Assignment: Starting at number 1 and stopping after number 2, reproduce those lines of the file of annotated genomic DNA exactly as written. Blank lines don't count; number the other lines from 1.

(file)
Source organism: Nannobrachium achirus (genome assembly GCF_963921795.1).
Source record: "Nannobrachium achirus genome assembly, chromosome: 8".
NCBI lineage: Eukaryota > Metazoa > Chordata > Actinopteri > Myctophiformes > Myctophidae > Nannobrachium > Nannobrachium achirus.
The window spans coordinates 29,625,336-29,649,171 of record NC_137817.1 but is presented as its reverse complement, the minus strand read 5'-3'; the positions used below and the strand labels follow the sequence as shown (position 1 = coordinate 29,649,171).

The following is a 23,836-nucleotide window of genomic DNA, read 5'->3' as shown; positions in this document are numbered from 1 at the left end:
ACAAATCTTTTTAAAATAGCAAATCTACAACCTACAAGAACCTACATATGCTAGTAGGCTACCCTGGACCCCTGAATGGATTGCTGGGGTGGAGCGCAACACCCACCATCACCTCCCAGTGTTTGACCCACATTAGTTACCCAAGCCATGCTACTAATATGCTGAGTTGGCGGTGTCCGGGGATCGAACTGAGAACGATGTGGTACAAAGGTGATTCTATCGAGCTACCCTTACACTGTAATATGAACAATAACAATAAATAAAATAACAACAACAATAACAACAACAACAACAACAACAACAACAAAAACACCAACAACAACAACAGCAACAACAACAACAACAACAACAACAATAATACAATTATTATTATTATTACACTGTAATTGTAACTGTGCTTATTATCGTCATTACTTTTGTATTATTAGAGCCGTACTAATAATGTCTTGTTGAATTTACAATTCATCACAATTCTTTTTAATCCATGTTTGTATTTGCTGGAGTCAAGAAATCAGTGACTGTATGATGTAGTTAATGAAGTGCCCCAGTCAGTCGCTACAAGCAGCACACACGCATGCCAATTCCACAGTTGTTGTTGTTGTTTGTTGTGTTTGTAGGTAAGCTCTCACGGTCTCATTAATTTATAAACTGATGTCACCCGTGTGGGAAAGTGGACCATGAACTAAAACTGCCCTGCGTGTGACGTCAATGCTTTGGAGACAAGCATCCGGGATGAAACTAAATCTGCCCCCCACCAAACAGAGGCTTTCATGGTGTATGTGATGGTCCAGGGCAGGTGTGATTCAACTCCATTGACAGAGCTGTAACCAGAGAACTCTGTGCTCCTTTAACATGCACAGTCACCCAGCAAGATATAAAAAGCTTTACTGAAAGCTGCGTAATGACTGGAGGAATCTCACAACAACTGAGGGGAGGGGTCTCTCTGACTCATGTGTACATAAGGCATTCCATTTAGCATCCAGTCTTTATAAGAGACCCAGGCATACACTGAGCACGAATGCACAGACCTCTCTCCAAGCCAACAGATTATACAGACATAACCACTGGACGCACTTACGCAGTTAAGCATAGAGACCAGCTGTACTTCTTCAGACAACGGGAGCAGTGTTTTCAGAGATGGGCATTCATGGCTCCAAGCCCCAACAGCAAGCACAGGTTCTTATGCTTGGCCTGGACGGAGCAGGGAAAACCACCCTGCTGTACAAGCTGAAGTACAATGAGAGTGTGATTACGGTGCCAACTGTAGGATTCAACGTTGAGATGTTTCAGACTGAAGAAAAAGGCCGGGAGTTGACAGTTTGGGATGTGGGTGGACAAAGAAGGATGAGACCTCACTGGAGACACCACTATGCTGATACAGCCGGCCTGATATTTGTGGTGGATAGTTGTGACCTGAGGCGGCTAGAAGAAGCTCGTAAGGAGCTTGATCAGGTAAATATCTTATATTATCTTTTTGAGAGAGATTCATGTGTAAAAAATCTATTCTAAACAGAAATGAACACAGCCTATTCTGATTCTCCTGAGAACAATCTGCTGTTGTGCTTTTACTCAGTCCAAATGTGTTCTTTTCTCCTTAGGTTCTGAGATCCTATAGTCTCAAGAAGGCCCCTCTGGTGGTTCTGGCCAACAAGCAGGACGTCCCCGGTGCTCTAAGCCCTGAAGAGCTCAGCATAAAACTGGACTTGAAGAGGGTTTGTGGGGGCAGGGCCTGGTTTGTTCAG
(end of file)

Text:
Source organism: Nannobrachium achirus (genome assembly GCF_963921795.1).
Source record: "Nannobrachium achirus genome assembly, chromosome: 8".